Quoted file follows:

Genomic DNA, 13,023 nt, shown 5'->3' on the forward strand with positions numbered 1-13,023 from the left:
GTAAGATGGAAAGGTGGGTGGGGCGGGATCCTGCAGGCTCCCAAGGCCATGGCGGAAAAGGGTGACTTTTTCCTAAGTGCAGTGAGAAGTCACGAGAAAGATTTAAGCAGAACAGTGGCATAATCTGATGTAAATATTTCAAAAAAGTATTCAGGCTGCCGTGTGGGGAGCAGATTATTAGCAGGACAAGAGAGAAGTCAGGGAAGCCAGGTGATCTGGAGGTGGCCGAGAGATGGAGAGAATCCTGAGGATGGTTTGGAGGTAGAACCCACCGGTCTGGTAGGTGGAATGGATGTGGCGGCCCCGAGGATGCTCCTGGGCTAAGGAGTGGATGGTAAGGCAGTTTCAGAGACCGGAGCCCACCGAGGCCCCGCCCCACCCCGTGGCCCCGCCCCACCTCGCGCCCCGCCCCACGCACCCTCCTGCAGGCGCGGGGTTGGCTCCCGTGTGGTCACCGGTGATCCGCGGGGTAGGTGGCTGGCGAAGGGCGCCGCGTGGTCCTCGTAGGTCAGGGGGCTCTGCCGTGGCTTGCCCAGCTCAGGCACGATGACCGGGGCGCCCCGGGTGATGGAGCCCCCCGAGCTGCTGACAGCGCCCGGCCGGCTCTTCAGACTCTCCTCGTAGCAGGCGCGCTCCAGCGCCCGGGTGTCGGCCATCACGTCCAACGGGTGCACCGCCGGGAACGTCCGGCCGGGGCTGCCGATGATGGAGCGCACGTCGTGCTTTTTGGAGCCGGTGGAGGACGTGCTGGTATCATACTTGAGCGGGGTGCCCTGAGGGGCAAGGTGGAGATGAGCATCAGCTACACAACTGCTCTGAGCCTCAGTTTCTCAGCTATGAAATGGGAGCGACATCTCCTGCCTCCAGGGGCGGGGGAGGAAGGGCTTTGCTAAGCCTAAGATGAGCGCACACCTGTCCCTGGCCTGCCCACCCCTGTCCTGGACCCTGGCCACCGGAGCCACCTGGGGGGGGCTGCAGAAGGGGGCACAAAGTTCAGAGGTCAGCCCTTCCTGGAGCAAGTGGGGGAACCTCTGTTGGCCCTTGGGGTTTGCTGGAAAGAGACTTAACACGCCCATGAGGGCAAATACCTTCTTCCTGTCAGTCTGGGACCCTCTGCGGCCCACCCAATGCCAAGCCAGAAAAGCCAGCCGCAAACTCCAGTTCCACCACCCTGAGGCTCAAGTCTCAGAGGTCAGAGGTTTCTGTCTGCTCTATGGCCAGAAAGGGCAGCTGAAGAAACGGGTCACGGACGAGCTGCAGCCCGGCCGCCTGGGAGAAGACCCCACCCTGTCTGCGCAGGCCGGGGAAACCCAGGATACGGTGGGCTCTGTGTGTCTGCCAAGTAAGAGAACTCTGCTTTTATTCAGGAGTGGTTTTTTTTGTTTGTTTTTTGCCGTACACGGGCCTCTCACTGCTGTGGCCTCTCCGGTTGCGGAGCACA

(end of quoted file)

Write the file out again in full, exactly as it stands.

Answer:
Genomic DNA, 13,023 nt, shown 5'->3' on the forward strand with positions numbered 1-13,023 from the left:
GTAAGATGGAAAGGTGGGTGGGGCGGGATCCTGCAGGCTCCCAAGGCCATGGCGGAAAAGGGTGACTTTTTCCTAAGTGCAGTGAGAAGTCACGAGAAAGATTTAAGCAGAACAGTGGCATAATCTGATGTAAATATTTCAAAAAAGTATTCAGGCTGCCGTGTGGGGAGCAGATTATTAGCAGGACAAGAGAGAAGTCAGGGAAGCCAGGTGATCTGGAGGTGGCCGAGAGATGGAGAGAATCCTGAGGATGGTTTGGAGGTAGAACCCACCGGTCTGGTAGGTGGAATGGATGTGGCGGCCCCGAGGATGCTCCTGGGCTAAGGAGTGGATGGTAAGGCAGTTTCAGAGACCGGAGCCCACCGAGGCCCCGCCCCACCCCGTGGCCCCGCCCCACCTCGCGCCCCGCCCCACGCACCCTCCTGCAGGCGCGGGGTTGGCTCCCGTGTGGTCACCGGTGATCCGCGGGGTAGGTGGCTGGCGAAGGGCGCCGCGTGGTCCTCGTAGGTCAGGGGGCTCTGCCGTGGCTTGCCCAGCTCAGGCACGATGACCGGGGCGCCCCGGGTGATGGAGCCCCCCGAGCTGCTGACAGCGCCCGGCCGGCTCTTCAGACTCTCCTCGTAGCAGGCGCGCTCCAGCGCCCGGGTGTCGGCCATCACGTCCAACGGGTGCACCGCCGGGAACGTCCGGCCGGGGCTGCCGATGATGGAGCGCACGTCGTGCTTTTTGGAGCCGGTGGAGGACGTGCTGGTATCATACTTGAGCGGGGTGCCCTGAGGGGCAAGGTGGAGATGAGCATCAGCTACACAACTGCTCTGAGCCTCAGTTTCTCAGCTATGAAATGGGAGCGACATCTCCTGCCTCCAGGGGCGGGGGAGGAAGGGCTTTGCTAAGCCTAAGATGAGCGCACACCTGTCCCTGGCCTGCCCACCCCTGTCCTGGACCCTGGCCACCGGAGCCACCTGGGGGGGGCTGCAGAAGGGGGCACAAAGTTCAGAGGTCAGCCCTTCCTGGAGCAAGTGGGGGAACCTCTGTTGGCCCTTGGGGTTTGCTGGAAAGAGACTTAACACGCCCATGAGGGCAAATACCTTCTTCCTGTCAGTCTGGGACCCTCTGCGGCCCACCCAATGCCAAGCCAGAAAAGCCAGCCGCAAACTCCAGTTCCACCACCCTGAGGCTCAAGTCTCAGAGGTCAGAGGTTTCTGTCTGCTCTATGGCCAGAAAGGGCAGCTGAAGAAACGGGTCACGGACGAGCTGCAGCCCGGCCGCCTGGGAGAAGACCCCACCCTGTCTGCGCAGGCCGGGGAAACCCAGGATACGGTGGGCTCTGTGTGTCTGCCAAGTAAGAGAACTCTGCTTTTATTCAGGAGTGGTTTTTTTTGTTTGTTTTTTGCCGTACACGGGCCTCTCACTGCTGTGGCCTCTCCGGTTGCGGAGCACA